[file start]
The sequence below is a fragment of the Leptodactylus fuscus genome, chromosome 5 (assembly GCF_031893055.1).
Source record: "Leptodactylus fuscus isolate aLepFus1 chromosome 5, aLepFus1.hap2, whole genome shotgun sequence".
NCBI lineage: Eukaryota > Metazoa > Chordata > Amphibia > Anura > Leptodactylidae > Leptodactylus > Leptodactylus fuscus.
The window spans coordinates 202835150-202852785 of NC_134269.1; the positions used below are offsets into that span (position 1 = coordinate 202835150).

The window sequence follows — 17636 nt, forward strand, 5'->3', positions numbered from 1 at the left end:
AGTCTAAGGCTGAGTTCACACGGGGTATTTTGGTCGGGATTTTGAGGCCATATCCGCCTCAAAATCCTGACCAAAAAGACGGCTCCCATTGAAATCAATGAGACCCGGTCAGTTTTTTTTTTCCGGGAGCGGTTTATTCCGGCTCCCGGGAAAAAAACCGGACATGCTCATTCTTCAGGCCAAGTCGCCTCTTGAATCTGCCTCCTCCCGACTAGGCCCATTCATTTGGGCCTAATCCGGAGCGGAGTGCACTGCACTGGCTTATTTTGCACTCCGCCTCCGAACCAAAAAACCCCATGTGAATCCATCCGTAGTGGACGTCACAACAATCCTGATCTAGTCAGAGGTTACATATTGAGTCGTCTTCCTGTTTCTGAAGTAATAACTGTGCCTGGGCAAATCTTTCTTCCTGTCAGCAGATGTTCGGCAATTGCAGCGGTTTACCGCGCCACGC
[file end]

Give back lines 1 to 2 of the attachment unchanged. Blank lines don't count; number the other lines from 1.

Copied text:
The sequence below is a fragment of the Leptodactylus fuscus genome, chromosome 5 (assembly GCF_031893055.1).
Source record: "Leptodactylus fuscus isolate aLepFus1 chromosome 5, aLepFus1.hap2, whole genome shotgun sequence".